Gone Lawn
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Gone Lawn 54
worm moon, 2024

Featured artwork, Capitol Reef Wash, by Kathleen Frank

new works

Thad DeVassie

Neighborhood Politics

Every two years, like clockwork, people come knocking on our door asking if they can borrow our donkey. They say they want him for a parade. Other times it is to graze among their yard signs. It took me a while to figure out they weren’t genuinely interested in our donkey, or learning how to become responsible donkey parents themselves. It was about midterm elections and party affiliation. The wife says we’re independent, and that our donkey is independent, too. I want to say, no, he’s totally dependent, but think better of it. She mentions his penchant for Law & Order, his habit of smoking out back with the foxes. How a donkey-on-loan program will disrupt his routine. People think we are lying. Why would we lie about a TV-watching, cigar-smoking donkey? Why wouldn’t we come up with more believable lies? The ones who don’t like donkeys, or at least our donkey, or maybe just us, try to get an ordinance to ban donkeys in the neighborhood. It has become a vicious cycle.


Each morning while walking to his workshop, a giant man scoops up a handful of orphans outside the orphanage gates and places three children in his shirt breast pocket, and five more in the hidden chest pocket of his blazer. This way their collective hearts hear-feel in unison. At work he hangs up his blazer before stringing his apron and heading to the engine lathe. The orphans are gently spilled from his pockets and hands like dice, each wishing for good fortune that remains unfound. They mill through his wood shavings, nibble on things unidentifiable. This lasts until the orphans no longer fit in the giant man’s oversized hands and pockets. In time, they avoid the gate. He sews shut all his pockets close to his chest, sealing off a past reality as a survival tactic. He leaves miniature, hand-carved statuettes of each child at the gate, never knowing if their wooden hearts are swelling from the rain or something else.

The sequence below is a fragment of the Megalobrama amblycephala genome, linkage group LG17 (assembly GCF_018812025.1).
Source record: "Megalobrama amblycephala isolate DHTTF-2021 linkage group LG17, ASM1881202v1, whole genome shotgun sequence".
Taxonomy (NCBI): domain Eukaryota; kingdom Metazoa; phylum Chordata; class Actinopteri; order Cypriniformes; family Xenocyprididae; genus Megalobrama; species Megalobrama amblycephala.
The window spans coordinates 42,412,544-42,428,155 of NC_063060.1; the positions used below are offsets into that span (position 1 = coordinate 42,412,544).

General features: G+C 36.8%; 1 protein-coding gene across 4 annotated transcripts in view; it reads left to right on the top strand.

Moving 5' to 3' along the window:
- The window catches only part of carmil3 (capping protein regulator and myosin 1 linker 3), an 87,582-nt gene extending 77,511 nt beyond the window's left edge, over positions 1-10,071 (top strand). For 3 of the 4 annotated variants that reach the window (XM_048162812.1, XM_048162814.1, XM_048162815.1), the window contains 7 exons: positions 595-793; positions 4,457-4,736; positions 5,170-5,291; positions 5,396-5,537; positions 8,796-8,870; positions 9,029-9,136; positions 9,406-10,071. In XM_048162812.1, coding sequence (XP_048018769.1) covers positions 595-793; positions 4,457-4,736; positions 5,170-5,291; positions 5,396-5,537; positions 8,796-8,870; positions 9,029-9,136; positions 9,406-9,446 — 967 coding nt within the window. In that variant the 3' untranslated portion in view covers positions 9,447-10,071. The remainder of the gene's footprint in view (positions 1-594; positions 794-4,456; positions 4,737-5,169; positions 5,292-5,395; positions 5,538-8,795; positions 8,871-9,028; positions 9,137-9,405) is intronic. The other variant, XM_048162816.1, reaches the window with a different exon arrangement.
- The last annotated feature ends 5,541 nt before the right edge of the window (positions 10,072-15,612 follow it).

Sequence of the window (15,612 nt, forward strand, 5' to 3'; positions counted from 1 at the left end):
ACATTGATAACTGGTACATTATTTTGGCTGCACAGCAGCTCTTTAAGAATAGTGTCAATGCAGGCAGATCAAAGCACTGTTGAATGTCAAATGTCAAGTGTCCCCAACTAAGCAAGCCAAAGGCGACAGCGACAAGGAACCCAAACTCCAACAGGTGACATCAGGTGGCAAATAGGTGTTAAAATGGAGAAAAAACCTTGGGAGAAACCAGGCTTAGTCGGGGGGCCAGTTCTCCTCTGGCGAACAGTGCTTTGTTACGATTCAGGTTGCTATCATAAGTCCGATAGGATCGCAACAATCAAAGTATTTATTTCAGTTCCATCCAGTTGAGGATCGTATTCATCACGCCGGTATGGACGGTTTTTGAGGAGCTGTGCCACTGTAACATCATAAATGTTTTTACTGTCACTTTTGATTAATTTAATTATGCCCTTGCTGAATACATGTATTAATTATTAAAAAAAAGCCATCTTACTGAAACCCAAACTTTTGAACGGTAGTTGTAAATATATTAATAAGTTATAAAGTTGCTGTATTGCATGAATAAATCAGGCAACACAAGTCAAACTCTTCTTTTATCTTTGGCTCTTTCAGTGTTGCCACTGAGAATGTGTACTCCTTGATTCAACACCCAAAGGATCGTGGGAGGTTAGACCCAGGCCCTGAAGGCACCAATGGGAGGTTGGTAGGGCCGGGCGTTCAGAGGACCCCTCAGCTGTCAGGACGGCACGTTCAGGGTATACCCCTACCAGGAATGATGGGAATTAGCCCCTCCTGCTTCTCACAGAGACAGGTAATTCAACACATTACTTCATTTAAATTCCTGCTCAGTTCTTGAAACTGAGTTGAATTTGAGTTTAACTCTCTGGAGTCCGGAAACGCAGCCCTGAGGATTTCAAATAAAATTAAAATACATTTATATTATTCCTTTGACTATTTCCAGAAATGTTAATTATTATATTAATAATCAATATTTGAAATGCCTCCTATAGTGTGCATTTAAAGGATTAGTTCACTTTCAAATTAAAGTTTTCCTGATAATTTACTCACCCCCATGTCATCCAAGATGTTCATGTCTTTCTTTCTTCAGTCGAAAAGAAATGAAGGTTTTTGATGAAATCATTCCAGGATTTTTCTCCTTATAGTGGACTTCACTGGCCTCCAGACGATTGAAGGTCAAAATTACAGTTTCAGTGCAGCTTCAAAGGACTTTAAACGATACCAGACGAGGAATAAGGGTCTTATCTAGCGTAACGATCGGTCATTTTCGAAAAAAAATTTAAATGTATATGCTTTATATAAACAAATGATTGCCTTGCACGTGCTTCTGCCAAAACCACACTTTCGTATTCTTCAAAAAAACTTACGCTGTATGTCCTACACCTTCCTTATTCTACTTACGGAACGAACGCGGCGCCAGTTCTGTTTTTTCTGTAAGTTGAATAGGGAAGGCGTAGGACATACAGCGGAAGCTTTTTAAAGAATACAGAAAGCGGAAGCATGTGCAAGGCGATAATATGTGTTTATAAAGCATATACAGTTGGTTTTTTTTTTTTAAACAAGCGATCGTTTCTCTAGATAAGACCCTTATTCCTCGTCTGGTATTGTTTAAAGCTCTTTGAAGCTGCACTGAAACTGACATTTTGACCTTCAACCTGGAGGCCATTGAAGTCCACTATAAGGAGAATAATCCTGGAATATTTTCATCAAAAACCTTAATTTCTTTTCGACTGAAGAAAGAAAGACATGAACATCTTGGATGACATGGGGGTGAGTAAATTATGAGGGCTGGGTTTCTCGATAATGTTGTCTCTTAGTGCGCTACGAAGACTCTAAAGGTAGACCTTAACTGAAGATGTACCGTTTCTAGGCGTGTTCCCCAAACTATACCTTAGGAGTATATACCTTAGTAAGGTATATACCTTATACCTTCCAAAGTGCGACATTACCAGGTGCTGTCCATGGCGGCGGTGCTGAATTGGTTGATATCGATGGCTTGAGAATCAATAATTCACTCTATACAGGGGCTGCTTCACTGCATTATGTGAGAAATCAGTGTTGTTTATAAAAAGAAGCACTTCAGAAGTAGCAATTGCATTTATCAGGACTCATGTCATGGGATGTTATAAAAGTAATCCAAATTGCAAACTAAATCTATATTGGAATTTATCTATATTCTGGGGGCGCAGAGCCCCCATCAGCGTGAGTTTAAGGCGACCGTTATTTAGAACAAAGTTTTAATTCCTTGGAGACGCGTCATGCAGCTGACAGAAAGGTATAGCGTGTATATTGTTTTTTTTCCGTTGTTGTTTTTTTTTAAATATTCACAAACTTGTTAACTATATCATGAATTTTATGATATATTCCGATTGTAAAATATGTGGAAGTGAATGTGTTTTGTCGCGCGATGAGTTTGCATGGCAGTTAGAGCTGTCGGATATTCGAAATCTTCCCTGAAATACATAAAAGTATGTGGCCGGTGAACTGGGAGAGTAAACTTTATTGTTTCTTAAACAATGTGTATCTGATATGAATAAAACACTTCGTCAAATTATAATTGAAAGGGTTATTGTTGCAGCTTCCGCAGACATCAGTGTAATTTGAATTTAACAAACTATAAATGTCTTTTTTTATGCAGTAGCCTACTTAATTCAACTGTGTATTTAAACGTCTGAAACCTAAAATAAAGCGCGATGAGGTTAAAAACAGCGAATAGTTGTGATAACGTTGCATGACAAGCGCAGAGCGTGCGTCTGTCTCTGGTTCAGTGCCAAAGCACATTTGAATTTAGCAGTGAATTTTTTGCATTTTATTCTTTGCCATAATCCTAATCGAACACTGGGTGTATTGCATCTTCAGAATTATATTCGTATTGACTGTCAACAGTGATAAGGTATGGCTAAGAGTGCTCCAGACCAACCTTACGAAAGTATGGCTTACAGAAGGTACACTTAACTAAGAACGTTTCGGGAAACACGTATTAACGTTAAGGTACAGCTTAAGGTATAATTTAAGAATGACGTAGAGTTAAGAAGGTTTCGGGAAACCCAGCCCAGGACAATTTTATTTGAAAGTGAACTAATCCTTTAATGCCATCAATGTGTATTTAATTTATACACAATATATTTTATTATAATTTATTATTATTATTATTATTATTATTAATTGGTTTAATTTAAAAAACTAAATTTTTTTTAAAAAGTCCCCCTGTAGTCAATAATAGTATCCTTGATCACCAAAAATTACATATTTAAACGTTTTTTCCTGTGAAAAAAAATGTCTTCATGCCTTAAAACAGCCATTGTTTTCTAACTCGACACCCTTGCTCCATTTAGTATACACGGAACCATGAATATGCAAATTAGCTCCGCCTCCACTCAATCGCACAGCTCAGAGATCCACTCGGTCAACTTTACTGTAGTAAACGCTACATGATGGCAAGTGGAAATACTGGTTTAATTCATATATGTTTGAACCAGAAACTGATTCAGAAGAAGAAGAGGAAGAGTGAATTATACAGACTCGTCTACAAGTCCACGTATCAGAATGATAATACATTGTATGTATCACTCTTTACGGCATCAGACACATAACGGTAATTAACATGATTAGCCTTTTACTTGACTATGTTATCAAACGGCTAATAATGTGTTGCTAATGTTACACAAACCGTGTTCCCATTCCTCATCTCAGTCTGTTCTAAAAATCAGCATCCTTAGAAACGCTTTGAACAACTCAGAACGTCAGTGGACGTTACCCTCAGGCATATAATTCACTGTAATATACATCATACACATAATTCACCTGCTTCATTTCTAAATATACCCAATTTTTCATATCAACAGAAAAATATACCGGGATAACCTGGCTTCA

Thad DeVassie is a writer and artist/painter who creates from the outskirts of Columbus, Ohio. He is the author of three chapbooks, most recently THIS SIDE OF UTOPIA (Cervena Barva Press, 2023). He was awarded the James Tate Poetry Prize for SPLENDID IRRATIONALITIES in 2020. Find more of his written and painted work at www.thaddevassie.com.